Days later, when they discover they must sneak into Vector in order to save Terra and the other Espers, Celes thinks of those frightened eyes. She was going regardless, but it strengthens her resolve.


Terra figures Locke and Celes are sharing a cabin, and is surprised to find they aren’t. She tries asking Locke what happened between them, but all she gets for her efforts is a noncommittal shrug or an “I don’t feel so well right now.” She’s convinced he’s putting on an act until she sees how green he looks. When it becomes apparent that magic is no weapon against common seasickness, she leaves him curled up in their cabin and goes to look at the stars.

She gets more than she bargained for, but not what she wants. Leo can’t help her enough; Shadow can’t help her at all. Distraught and disappointed, Terra heads back below deck. She glances at the door to her shared cabin with Locke, door ajar, and keeps moving.

Celes has her own cabin, albeit a small one, and they are sort of cramped together when they sit on her bunk. Terra shifts awkwardly, eyeing the former (reinstated?) Imperial general.

“Are you okay?” Terra asks. Celes wasn’t the most forward when it came to expressing her feelings, but now she looks worn out. Her face is drawn tight with exhaustion and Terra wonders if maybe she doesn’t get seasick, too.

The blonde pulls a face. “Shouldn’t I be asking you that?” She looks up at Terra from beneath long eyelashes. “We haven’t really seen each other since … before. Before Ramuh.”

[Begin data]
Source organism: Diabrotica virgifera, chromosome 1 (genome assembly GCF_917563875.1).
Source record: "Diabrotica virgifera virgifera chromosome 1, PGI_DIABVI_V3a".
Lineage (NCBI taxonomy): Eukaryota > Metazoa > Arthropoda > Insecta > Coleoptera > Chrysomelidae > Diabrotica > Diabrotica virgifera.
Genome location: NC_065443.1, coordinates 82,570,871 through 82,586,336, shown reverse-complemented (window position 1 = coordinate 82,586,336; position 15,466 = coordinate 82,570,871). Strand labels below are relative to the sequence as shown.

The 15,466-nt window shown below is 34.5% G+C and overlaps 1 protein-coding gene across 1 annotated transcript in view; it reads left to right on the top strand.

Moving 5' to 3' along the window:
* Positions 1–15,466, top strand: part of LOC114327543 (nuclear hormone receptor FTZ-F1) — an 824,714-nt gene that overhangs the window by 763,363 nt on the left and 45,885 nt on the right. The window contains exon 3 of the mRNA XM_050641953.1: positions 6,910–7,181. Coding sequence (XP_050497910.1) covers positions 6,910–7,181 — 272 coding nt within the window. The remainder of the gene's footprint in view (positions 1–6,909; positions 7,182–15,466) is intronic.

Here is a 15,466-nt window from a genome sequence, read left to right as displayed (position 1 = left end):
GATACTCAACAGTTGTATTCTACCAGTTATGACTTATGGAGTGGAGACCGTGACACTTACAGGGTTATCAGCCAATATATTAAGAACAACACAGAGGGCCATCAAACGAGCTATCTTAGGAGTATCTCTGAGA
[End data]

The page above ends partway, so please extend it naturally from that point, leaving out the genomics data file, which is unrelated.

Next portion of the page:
“Before the Research Facility,” Terra confirms. She looks at Celes again — looks hard, listens to the Esper energy coursing through her blood. “What happened to you? After?”

“After?” She is dodging.

“After you saved Locke. Why aren’t you speaking to one another?”

Celes shakes her head. It’s not a negative; she’s shaking away a bad memory. “Kefka … no.” She shuts her eyes briefly. When they open, she doesn’t look tired anymore. “What happened to you? I’ve heard … I want to hear it from you.”

It’s like breaching a dam. Terra tells her everything: about her memories, her parents, her powers, and her fears. She is proof that peace between humans and Espers is possible, and she doesn’t know how to be either one.

When it’s over, they are curled together on Celes’s one-man mattress, fingers entwined against the world. It’s a small comfort, but a welcome one.

“What have they done to us?” Celes sighs.

It’s a rhetorical question, so instead Terra ventures, “You should try talking to Locke. He’s sorry, I know he is. I can feel it.”